In August 2012, my buddy Larry and myself along with wives set out for Montana for a four-day road bicycling adventure. We each drove matching compact RVs complete with bicycle rack in back. The first part of quickly getting to Montana is to follow I-80, which means leaving the pine-scented Sierra forests for the Nevada sage-scrub lands. We spent the first night in Winnemucca, hooking up our life support of electricity to run the air conditioner.
Two days later we were camped in Billings on the banks of the Yellowstone River. That sounds so much better than the reality of not being really camped but instead parked in one of many parallel slots all containing RVs some of which were supersized. The Yellowstone though close by was only accessed over a thorn-strewn river rock path that we chose to avoid. Weather predictions for the next day were temperatures near 100 and the road out of town, Montana Highway #3, climbed steeply up a shoulderless incline to the Billings Airport, located on a desolate, treeless bluff. All indications for successful biking pointed to somewhere south of crazy, at least according to our concerned mates.
Larry and I left before dawn in order to beat both traffic and sun. At 6am, we chugged through downtown road construction, up the half-mile ten-percent-grade in which we were passed by only three cars, and then onto the highway with a good 12”-18” of shoulder. It was light enough for vehicles to spot us but early enough to get out of town before traffic built up. There was one small exception that was the eighteen-wheelers whisking by at 75 mph taking their cargo to points northwest.
But generally we had the road to ourselves. Flocks of antelope grazed close by and the high plains had a dark beauty in the cool dawn. We soon passed by an abandoned railway stop called Comanche, with aging wood shacks and a glorious old wooden tower that either held water or grain or both. The highway often had long straight runs with rolling dips here and there. Life was good and our goal of reaching Harlowton made for anticipating a reasonable 90-mile day.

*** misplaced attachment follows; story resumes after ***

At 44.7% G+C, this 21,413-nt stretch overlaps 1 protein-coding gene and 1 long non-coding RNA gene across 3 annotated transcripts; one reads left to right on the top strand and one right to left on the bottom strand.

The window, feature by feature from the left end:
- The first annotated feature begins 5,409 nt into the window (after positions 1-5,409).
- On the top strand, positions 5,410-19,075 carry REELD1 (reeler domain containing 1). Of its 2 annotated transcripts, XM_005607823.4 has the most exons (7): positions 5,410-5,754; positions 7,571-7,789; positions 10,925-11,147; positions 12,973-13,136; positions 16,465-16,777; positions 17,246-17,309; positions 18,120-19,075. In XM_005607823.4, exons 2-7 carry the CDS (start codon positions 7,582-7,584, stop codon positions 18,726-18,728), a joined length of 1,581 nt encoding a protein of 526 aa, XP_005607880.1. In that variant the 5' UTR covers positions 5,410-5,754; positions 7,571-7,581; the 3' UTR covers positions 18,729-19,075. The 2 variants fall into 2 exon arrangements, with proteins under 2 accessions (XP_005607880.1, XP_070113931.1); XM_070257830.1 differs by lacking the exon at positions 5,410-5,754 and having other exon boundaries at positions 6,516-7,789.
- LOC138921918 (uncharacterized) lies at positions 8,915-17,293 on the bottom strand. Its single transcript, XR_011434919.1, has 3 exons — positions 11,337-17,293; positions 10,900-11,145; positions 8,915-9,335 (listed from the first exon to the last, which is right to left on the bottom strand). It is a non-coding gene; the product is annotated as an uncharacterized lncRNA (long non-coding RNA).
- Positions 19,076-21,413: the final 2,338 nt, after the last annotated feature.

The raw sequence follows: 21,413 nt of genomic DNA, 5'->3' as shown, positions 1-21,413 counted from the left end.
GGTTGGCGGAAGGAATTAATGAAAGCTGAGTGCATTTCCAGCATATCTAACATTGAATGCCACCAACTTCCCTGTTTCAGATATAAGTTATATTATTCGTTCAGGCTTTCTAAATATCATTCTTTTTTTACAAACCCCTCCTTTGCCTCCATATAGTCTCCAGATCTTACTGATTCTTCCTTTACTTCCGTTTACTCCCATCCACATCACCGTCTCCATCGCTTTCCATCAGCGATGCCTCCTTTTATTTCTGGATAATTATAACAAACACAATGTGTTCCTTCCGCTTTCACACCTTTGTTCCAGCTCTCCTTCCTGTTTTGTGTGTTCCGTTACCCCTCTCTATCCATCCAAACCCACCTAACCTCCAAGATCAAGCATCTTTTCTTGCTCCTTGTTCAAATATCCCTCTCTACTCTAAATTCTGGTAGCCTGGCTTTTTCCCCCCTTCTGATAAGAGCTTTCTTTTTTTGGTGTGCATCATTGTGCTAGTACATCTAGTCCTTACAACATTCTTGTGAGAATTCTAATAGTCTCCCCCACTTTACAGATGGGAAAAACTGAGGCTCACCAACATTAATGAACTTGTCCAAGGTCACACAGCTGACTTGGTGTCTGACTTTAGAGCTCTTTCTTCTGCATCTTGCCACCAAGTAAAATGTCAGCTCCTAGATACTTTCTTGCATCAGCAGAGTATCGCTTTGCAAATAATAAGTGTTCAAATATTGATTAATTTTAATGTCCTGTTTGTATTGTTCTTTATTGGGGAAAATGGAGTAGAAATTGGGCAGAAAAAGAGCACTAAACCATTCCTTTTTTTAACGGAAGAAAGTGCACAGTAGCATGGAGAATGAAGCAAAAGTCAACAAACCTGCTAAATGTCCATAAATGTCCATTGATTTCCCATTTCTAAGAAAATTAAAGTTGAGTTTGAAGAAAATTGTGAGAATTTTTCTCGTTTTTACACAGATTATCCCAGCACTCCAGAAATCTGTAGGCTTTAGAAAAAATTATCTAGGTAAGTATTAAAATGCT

We linked up with our SAG wives along the way: in Acton for coffee, potted between shelves of motor oil and earthworms, and in Lavina, with eight empty rocking chairs resting on a porch outside a boarded up 1908 hotel. A couple miles short of Ryegate just before noon, I biked ahead to inform Larry’s wife Vicki that he had gotten his second flat and, as it was now about 95 degrees, he’d appreciate a lift. She left to retrieve him and soon we were fixing the tire in the sweltering canopy shade of the lone diner. One of the travelers informed us that the road west was undergoing construction beginning a few miles out of town. Armed with that info, we asked the wives to hold up so that we could at least bike that far before needing a ride over the removed asphalt.
Sure enough a sign a few miles out of town read “Road Construction Ahead for 9 Miles/Motorcyclists Consider Alternate Route.” There were no alternate routes suggested. Whatever such detour might be for a motorcyclist, say twenty miles at a minimum as few roads existed, that’s a big deal for a bicyclist, especially when the alternate route might not even be paved. The wives passed us just before the flagger stopped traffic up ahead. Unfortunately, just behind me, Larry got his third flat. Too parched to call out or whistle, he had to walk the final quarter mile to the where we waited.